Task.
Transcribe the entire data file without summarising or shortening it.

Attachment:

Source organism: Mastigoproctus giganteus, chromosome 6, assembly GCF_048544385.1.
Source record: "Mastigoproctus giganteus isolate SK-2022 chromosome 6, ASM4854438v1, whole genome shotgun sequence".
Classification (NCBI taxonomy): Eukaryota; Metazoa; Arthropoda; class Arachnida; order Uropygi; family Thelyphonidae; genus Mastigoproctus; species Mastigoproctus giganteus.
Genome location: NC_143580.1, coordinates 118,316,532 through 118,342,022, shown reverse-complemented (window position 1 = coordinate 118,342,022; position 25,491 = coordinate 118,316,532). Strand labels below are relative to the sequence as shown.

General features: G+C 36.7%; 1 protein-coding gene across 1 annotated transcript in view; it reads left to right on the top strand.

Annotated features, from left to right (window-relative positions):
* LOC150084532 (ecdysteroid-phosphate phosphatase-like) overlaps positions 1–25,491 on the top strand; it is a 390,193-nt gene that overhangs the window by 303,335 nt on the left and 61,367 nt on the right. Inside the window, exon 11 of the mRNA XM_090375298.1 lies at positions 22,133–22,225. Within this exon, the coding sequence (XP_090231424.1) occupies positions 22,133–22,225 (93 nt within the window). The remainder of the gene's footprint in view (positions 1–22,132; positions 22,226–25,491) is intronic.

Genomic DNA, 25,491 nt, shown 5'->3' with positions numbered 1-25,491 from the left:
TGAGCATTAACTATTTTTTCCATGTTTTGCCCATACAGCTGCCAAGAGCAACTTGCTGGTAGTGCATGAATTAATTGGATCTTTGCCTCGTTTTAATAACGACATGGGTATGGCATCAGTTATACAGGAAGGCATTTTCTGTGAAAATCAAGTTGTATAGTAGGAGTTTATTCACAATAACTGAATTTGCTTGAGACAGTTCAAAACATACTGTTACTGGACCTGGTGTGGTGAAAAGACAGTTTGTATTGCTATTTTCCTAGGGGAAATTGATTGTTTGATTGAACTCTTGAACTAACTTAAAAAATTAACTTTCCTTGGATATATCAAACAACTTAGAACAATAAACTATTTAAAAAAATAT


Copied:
Source organism: Mastigoproctus giganteus, chromosome 6, assembly GCF_048544385.1.
Source record: "Mastigoproctus giganteus isolate SK-2022 chromosome 6, ASM4854438v1, whole genome shotgun sequence".
Classification (NCBI taxonomy): Eukaryota; Metazoa; Arthropoda; class Arachnida; order Uropygi; family Thelyphonidae; genus Mastigoproctus; species Mastigoproctus giganteus.
Genome location: NC_143580.1, coordinates 118,316,532 through 118,342,022, shown reverse-complemented (window position 1 = coordinate 118,342,022; position 25,491 = coordinate 118,316,532). Strand labels below are relative to the sequence as shown.

General features: G+C 36.7%; 1 protein-coding gene across 1 annotated transcript in view; it reads left to right on the top strand.

Annotated features, from left to right (window-relative positions):
* LOC150084532 (ecdysteroid-phosphate phosphatase-like) overlaps positions 1–25,491 on the top strand; it is a 390,193-nt gene that overhangs the window by 303,335 nt on the left and 61,367 nt on the right. Inside the window, exon 11 of the mRNA XM_090375298.1 lies at positions 22,133–22,225. Within this exon, the coding sequence (XP_090231424.1) occupies positions 22,133–22,225 (93 nt within the window). The remainder of the gene's footprint in view (positions 1–22,132; positions 22,226–25,491) is intronic.

Genomic DNA, 25,491 nt, shown 5'->3' with positions numbered 1-25,491 from the left:
TGAGCATTAACTATTTTTTCCATGTTTTGCCCATACAGCTGCCAAGAGCAACTTGCTGGTAGTGCATGAATTAATTGGATCTTTGCCTCGTTTTAATAACGACATGGGTATGGCATCAGTTATACAGGAAGGCATTTTCTGTGAAAATCAAGTTGTATAGTAGGAGTTTATTCACAATAACTGAATTTGCTTGAGACAGTTCAAAACATACTGTTACTGGACCTGGTGTGGTGAAAAGACAGTTTGTATTGCTATTTTCCTAGGGGAAATTGATTGTTTGATTGAACTCTTGAACTAACTTAAAAAATTAACTTTCCTTGGATATATCAAACAACTTAGAACAATAAACTATTTAAAAAAATAT